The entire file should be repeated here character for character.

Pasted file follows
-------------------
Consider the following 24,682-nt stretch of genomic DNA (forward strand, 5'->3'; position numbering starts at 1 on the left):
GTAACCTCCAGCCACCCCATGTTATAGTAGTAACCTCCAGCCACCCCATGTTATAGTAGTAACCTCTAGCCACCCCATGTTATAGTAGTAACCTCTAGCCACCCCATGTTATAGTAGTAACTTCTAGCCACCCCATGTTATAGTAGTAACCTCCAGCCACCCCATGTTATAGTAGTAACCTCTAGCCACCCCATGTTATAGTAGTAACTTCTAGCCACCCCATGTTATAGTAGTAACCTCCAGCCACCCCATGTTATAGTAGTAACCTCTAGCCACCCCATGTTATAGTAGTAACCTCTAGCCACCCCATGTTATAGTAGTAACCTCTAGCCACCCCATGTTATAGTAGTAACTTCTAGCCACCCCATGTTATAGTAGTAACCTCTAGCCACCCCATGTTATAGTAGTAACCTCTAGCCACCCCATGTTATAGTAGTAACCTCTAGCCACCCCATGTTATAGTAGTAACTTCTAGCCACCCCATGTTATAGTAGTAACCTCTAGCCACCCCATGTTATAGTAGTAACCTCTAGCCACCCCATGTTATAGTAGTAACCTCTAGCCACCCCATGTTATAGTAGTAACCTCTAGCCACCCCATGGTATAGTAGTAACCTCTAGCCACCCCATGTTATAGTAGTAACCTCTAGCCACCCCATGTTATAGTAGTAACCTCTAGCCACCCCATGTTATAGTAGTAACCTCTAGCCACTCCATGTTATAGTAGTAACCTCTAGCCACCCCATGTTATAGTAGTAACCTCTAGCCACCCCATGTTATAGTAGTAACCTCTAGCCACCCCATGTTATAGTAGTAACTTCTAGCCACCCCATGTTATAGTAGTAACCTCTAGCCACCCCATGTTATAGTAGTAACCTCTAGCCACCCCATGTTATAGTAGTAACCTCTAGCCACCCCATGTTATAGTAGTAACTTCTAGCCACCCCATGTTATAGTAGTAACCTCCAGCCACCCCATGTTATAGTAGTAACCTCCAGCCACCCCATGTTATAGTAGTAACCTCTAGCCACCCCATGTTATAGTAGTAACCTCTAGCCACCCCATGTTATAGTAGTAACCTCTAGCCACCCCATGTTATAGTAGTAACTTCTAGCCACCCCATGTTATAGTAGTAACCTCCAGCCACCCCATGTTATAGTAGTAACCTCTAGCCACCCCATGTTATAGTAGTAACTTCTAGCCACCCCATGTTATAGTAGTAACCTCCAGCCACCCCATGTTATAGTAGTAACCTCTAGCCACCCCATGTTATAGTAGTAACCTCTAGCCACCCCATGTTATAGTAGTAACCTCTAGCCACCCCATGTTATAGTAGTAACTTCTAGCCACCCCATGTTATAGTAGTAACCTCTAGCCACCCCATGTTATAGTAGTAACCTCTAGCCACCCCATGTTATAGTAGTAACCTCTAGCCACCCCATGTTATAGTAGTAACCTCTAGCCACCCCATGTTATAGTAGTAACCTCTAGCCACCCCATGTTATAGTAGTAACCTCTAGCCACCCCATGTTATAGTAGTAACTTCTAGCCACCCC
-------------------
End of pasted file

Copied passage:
Consider the following 24,682-nt stretch of genomic DNA (forward strand, 5'->3'; position numbering starts at 1 on the left):
GTAACCTCCAGCCACCCCATGTTATAGTAGTAACCTCCAGCCACCCCATGTTATAGTAGTAACCTCTAGCCACCCCATGTTATAGTAGTAACCTCTAGCCACCCCATGTTATAGTAGTAACTTCTAGCCACCCCATGTTATAGTAGTAACCTCCAGCCACCCCATGTTATAGTAGTAACCTCTAGCCACCCCATGTTATAGTAGTAACTTCTAGCCACCCCATGTTATAGTAGTAACCTCCAGCCACCCCATGTTATAGTAGTAACCTCTAGCCACCCCATGTTATAGTAGTAACCTCTAGCCACCCCATGTTATAGTAGTAACCTCTAGCCACCCCATGTTATAGTAGTAACTTCTAGCCACCCCATGTTATAGTAGTAACCTCTAGCCACCCCATGTTATAGTAGTAACCTCTAGCCACCCCATGTTATAGTAGTAACCTCTAGCCACCCCATGTTATAGTAGTAACTTCTAGCCACCCCATGTTATAGTAGTAACCTCTAGCCACCCCATGTTATAGTAGTAACCTCTAGCCACCCCATGTTATAGTAGTAACCTCTAGCCACCCCATGTTATAGTAGTAACCTCTAGCCACCCCATGGTATAGTAGTAACCTCTAGCCACCCCATGTTATAGTAGTAACCTCTAGCCACCCCATGTTATAGTAGTAACCTCTAGCCACCCCATGTTATAGTAGTAACCTCTAGCCACTCCATGTTATAGTAGTAACCTCTAGCCACCCCATGTTATAGTAGTAACCTCTAGCCACCCCATGTTATAGTAGTAACCTCTAGCCACCCCATGTTATAGTAGTAACTTCTAGCCACCCCATGTTATAGTAGTAACCTCTAGCCACCCCATGTTATAGTAGTAACCTCTAGCCACCCCATGTTATAGTAGTAACCTCTAGCCACCCCATGTTATAGTAGTAACTTCTAGCCACCCCATGTTATAGTAGTAACCTCCAGCCACCCCATGTTATAGTAGTAACCTCCAGCCACCCCATGTTATAGTAGTAACCTCTAGCCACCCCATGTTATAGTAGTAACCTCTAGCCACCCCATGTTATAGTAGTAACCTCTAGCCACCCCATGTTATAGTAGTAACTTCTAGCCACCCCATGTTATAGTAGTAACCTCCAGCCACCCCATGTTATAGTAGTAACCTCTAGCCACCCCATGTTATAGTAGTAACTTCTAGCCACCCCATGTTATAGTAGTAACCTCCAGCCACCCCATGTTATAGTAGTAACCTCTAGCCACCCCATGTTATAGTAGTAACCTCTAGCCACCCCATGTTATAGTAGTAACCTCTAGCCACCCCATGTTATAGTAGTAACTTCTAGCCACCCCATGTTATAGTAGTAACCTCTAGCCACCCCATGTTATAGTAGTAACCTCTAGCCACCCCATGTTATAGTAGTAACCTCTAGCCACCCCATGTTATAGTAGTAACCTCTAGCCACCCCATGTTATAGTAGTAACCTCTAGCCACCCCATGTTATAGTAGTAACCTCTAGCCACCCCATGTTATAGTAGTAACTTCTAGCCACCCC